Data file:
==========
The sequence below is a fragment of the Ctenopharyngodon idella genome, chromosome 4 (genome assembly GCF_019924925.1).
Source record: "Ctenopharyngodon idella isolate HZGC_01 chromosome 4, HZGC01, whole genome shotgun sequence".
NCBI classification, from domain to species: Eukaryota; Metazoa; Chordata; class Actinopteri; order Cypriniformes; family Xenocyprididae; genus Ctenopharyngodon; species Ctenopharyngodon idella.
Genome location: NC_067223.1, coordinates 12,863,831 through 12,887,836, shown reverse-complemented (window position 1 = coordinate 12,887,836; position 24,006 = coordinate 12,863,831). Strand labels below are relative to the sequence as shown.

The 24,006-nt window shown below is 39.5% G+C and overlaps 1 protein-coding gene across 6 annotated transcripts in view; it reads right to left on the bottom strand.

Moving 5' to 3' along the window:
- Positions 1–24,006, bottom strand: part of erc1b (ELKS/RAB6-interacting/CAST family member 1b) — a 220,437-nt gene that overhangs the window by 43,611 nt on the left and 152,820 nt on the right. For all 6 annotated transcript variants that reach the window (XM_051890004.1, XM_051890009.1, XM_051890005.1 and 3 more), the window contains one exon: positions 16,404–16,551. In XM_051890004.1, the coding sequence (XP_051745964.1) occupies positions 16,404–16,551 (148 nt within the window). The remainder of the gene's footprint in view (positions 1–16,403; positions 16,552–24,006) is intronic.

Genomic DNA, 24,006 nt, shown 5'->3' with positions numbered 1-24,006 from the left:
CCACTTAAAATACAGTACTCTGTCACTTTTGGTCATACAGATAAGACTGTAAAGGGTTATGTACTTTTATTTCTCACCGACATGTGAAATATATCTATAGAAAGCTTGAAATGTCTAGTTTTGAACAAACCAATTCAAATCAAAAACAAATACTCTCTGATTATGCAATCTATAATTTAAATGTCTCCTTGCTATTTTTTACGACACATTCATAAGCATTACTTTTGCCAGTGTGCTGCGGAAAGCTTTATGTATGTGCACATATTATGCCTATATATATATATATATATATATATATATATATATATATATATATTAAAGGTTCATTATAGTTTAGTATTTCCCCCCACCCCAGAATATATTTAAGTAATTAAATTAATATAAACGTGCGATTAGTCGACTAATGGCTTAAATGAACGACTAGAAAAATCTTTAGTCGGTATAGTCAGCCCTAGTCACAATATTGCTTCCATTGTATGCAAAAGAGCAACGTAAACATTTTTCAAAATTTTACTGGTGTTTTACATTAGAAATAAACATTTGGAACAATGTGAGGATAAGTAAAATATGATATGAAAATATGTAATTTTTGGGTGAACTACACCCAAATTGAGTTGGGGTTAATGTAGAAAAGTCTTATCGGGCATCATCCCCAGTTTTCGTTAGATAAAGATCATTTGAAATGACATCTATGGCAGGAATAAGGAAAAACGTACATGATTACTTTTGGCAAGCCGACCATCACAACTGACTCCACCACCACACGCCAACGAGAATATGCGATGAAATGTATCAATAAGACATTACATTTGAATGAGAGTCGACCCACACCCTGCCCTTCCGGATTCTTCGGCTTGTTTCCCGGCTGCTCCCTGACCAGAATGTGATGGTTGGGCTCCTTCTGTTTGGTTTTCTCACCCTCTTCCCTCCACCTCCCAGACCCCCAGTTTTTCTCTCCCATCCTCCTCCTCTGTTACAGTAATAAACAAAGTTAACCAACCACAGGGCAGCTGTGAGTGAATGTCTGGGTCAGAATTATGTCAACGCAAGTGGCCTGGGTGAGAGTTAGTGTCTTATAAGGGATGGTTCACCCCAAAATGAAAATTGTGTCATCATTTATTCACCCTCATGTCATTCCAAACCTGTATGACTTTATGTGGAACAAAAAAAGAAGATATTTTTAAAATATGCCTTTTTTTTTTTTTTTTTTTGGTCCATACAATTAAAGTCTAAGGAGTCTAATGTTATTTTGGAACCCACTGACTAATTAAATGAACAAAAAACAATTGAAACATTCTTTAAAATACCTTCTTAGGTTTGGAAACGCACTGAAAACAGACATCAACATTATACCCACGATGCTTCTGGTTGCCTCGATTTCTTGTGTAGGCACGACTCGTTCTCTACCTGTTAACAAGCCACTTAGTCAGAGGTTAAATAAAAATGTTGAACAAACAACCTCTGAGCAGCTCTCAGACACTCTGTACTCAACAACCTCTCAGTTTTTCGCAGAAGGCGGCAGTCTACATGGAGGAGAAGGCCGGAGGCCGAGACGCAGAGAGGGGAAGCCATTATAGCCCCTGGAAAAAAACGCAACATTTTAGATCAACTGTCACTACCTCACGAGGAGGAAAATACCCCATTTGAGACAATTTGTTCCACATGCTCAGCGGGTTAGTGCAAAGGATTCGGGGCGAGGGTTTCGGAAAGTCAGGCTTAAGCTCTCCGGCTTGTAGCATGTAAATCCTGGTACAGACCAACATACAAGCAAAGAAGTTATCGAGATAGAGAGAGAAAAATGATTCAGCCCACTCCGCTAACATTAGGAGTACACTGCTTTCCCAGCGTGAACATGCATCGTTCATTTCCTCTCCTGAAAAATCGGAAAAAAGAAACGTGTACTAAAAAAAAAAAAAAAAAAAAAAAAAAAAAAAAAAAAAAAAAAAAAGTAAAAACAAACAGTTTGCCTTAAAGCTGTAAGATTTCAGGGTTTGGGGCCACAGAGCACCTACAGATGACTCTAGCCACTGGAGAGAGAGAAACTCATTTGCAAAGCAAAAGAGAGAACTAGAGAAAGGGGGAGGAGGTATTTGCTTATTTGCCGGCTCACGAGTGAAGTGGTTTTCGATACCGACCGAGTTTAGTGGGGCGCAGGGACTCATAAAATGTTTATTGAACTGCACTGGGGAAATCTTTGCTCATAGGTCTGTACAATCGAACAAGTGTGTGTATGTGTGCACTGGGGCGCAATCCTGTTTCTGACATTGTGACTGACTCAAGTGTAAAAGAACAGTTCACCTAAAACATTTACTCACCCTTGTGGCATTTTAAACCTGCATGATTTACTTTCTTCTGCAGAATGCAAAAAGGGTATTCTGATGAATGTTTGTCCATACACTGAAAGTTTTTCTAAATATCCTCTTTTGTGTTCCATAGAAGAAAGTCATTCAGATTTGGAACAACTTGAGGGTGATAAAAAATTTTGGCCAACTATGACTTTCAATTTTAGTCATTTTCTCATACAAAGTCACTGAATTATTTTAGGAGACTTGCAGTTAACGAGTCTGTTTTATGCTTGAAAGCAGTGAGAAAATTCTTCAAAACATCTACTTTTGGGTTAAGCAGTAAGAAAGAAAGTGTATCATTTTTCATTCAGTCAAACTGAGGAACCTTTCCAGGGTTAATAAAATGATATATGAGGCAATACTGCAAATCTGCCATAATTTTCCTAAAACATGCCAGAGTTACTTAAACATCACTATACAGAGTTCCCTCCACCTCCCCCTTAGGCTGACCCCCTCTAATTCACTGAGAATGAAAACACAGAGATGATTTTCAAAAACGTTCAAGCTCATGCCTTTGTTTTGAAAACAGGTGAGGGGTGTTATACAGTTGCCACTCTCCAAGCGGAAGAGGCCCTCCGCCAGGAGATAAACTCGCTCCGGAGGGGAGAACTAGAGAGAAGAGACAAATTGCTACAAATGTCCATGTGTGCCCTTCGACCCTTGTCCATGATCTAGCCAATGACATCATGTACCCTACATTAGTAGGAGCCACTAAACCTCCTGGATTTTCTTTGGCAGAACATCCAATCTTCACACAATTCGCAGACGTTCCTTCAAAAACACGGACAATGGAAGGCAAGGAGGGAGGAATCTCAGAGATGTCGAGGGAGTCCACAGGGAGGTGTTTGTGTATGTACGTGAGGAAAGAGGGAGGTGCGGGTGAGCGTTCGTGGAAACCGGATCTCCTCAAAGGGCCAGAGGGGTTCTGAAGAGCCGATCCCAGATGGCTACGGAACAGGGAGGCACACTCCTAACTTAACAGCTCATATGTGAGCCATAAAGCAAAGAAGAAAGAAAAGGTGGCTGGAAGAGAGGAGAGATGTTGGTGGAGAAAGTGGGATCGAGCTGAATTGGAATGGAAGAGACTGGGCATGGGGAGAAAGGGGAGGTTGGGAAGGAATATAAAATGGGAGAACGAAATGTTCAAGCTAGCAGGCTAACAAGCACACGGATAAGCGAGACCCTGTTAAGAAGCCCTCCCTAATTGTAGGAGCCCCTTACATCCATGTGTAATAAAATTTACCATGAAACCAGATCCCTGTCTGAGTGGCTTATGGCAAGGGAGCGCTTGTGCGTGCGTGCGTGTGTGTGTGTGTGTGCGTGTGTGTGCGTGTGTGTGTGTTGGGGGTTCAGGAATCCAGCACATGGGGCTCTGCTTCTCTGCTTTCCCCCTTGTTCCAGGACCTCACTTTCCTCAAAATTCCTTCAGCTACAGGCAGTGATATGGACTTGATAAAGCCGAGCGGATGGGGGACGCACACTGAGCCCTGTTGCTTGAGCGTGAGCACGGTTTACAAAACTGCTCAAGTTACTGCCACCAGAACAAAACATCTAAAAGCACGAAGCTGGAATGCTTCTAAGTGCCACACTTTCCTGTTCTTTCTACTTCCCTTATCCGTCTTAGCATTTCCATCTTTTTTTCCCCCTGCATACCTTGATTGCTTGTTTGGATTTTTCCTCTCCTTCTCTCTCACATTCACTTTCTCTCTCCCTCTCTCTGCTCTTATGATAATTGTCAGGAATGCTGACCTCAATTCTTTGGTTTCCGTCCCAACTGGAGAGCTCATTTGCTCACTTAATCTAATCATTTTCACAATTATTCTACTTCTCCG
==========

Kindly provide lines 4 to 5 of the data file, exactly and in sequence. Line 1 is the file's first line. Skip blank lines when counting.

Genome location: NC_067223.1, coordinates 12,863,831 through 12,887,836, shown reverse-complemented (window position 1 = coordinate 12,887,836; position 24,006 = coordinate 12,863,831). Strand labels below are relative to the sequence as shown.

The 24,006-nt window shown below is 39.5% G+C and overlaps 1 protein-coding gene across 6 annotated transcripts in view; it reads right to left on the bottom strand.